In early August, we reported that 6th Circuit U.S. Court of Appeals ruled the Federal Communications Commission (FCC) had no authority to prevent states from imposing restrictions on municipal internet. This was a result of the FCC stepping in last year in an effort to use its authority to “remove barriers to broadband investment and competition”. However, the courts sided with the states, which said that the FCC’s order impeded on state rights. In the end, this ruling was not a win for the consumers, but clearly favored firmly entrenched big brand operators like Time Warner Cable, Comcast, and... Read more...
As we’ve reported on a number of occasions in the past several weeks, Google Fiber has encountered an incredibly rough patch with deployments. This has been especially true in Nashville, Tennessee where the company has not only faced challenges with the geography of the region (it’s not exactly easy to bury fiber cable in limestone rock), but also from firmly entrenched competition like AT&T and Comcast. AT&T hasn’t made it easy for Google Fiber to simply roll in to cities across the country and provide gigabit internet speeds to residents. In fact, AT&T has done its best to stomp out... Read more...
When Google Fiber first launched in Kansas City back in 2012, it was hailed as a revolution in high-speed internet connectivity for consumers and businesses. Offering gigabit internet speeds for $70 per month was unheard of at the time, and Google promised to quickly spread the service across the United States. Four years later, Google Fiber deployments have rolled out a snail-like paces as [now] parent company Alphabet has run into problem with geography, city ordinances, and entrenched broadband players like Comcast and AT&T. And according to a new report from The Information, Alphabet is... Read more...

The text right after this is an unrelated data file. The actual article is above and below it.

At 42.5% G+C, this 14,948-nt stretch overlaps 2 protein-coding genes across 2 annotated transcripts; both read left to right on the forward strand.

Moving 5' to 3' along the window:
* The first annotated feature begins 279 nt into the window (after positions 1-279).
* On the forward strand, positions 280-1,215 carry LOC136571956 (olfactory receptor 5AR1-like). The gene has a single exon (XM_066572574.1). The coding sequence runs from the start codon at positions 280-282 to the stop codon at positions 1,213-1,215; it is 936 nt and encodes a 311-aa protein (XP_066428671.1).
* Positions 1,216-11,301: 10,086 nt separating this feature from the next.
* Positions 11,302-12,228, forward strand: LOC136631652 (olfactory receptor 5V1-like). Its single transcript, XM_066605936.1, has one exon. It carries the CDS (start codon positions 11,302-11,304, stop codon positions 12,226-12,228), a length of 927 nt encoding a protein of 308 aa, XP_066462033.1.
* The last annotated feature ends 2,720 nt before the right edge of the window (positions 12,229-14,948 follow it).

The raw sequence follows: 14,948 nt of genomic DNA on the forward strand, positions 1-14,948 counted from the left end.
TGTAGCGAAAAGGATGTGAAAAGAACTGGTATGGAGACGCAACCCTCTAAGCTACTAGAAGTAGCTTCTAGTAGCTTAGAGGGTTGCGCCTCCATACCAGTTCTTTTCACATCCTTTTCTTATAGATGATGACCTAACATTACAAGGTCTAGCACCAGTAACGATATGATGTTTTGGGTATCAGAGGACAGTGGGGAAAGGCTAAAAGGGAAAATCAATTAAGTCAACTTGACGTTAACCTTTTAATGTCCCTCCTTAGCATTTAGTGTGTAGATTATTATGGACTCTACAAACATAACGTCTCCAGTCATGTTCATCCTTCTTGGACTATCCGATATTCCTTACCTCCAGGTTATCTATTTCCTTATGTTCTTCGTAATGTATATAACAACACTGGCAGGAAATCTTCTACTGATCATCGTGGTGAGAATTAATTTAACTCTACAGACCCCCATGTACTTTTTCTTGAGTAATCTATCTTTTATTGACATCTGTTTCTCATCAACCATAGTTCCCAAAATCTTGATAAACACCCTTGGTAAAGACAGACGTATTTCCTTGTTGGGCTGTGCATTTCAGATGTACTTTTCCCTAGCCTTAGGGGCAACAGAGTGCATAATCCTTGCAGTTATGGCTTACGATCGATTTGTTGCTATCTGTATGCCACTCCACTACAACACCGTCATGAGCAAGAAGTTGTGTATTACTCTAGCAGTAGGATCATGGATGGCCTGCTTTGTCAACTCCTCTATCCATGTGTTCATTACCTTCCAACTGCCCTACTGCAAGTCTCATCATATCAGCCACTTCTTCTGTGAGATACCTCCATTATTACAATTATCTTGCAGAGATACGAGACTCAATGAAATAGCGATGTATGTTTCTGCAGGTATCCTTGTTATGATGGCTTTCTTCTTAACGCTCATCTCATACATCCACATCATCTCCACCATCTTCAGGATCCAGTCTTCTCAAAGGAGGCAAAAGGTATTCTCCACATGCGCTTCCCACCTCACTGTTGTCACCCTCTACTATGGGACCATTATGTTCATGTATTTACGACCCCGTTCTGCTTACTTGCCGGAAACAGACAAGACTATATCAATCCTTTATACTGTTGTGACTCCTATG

It looks as though Google is having a hard time overcoming the obstacles standing in the way of deploying Google Fiber in Nashville, Tennessee. When we last touched on the story, Google Fiber was lobbying to push “One Touch Make Ready”, which would allow Google to move Comcast and AT&T equipment installed on utility poles as needed — using approved personnel — to speed up fiber deployments throughout the city. Needless to say, Comcast and AT&T weren’t happy about the thought of a third-party manhandling its equipment, let alone the thought of another competitor entering the market. One... Read more...
If you’re a tech nerd like all of us here at HotHardware, you crave speed. Faster graphics cards, faster processors, faster SSDs, faster smartphones — you get the idea. And of course, who wouldn’t want faster internet at relatively reasonable prices? In markets around the United States where there is little to no competition in the ISP arena, customers are usually stuck with just one broadband provider (meaning that you have no choice but to accept their data speeds and prices). It is because of this dark cloud surrounding the U.S. broadband internet industry that many enthusiasts become positively... Read more...
Google is really starting to make some inroads with its Fiber high-speed internet service, and the latest city to “see the light” is Charlotte, North Carolina. Google announced this week that residents in the Highland Creek neighborhood will be the first residents eligible to sign up for one of three plans: Fiber 1000 + TV, Fiber 1000, or the entry-level Fiber 100 (priced at $130/month, $70/month, and $50/month respectively). And in an effort to bring high-speed internet to the “most digitally divided areas,” Google will offer a 25 Mbps version of its service for $15 a month. Residents that live... Read more...
Google's been on a mission to offer 1Gbps Internet service to as many people as possible through its Googe Fiber service, and to accelerate future roll outs, it has agreed to acquire Webpass, a high-speed ISP serving San Francisco, Oakland, Emeryville, Berkeley, San Diego, Miami, Miami Beach, Coral Gables, Chicago, and Boston. Like Google Fiber, Webpass offers download and upload speeds of to 1Gbps. It's also a much smaller operation than major ISPs such as Charter Spectrum and Cox Communications. That makes it an ideal target for Google, which doesn't always build fiber optic networks from the... Read more...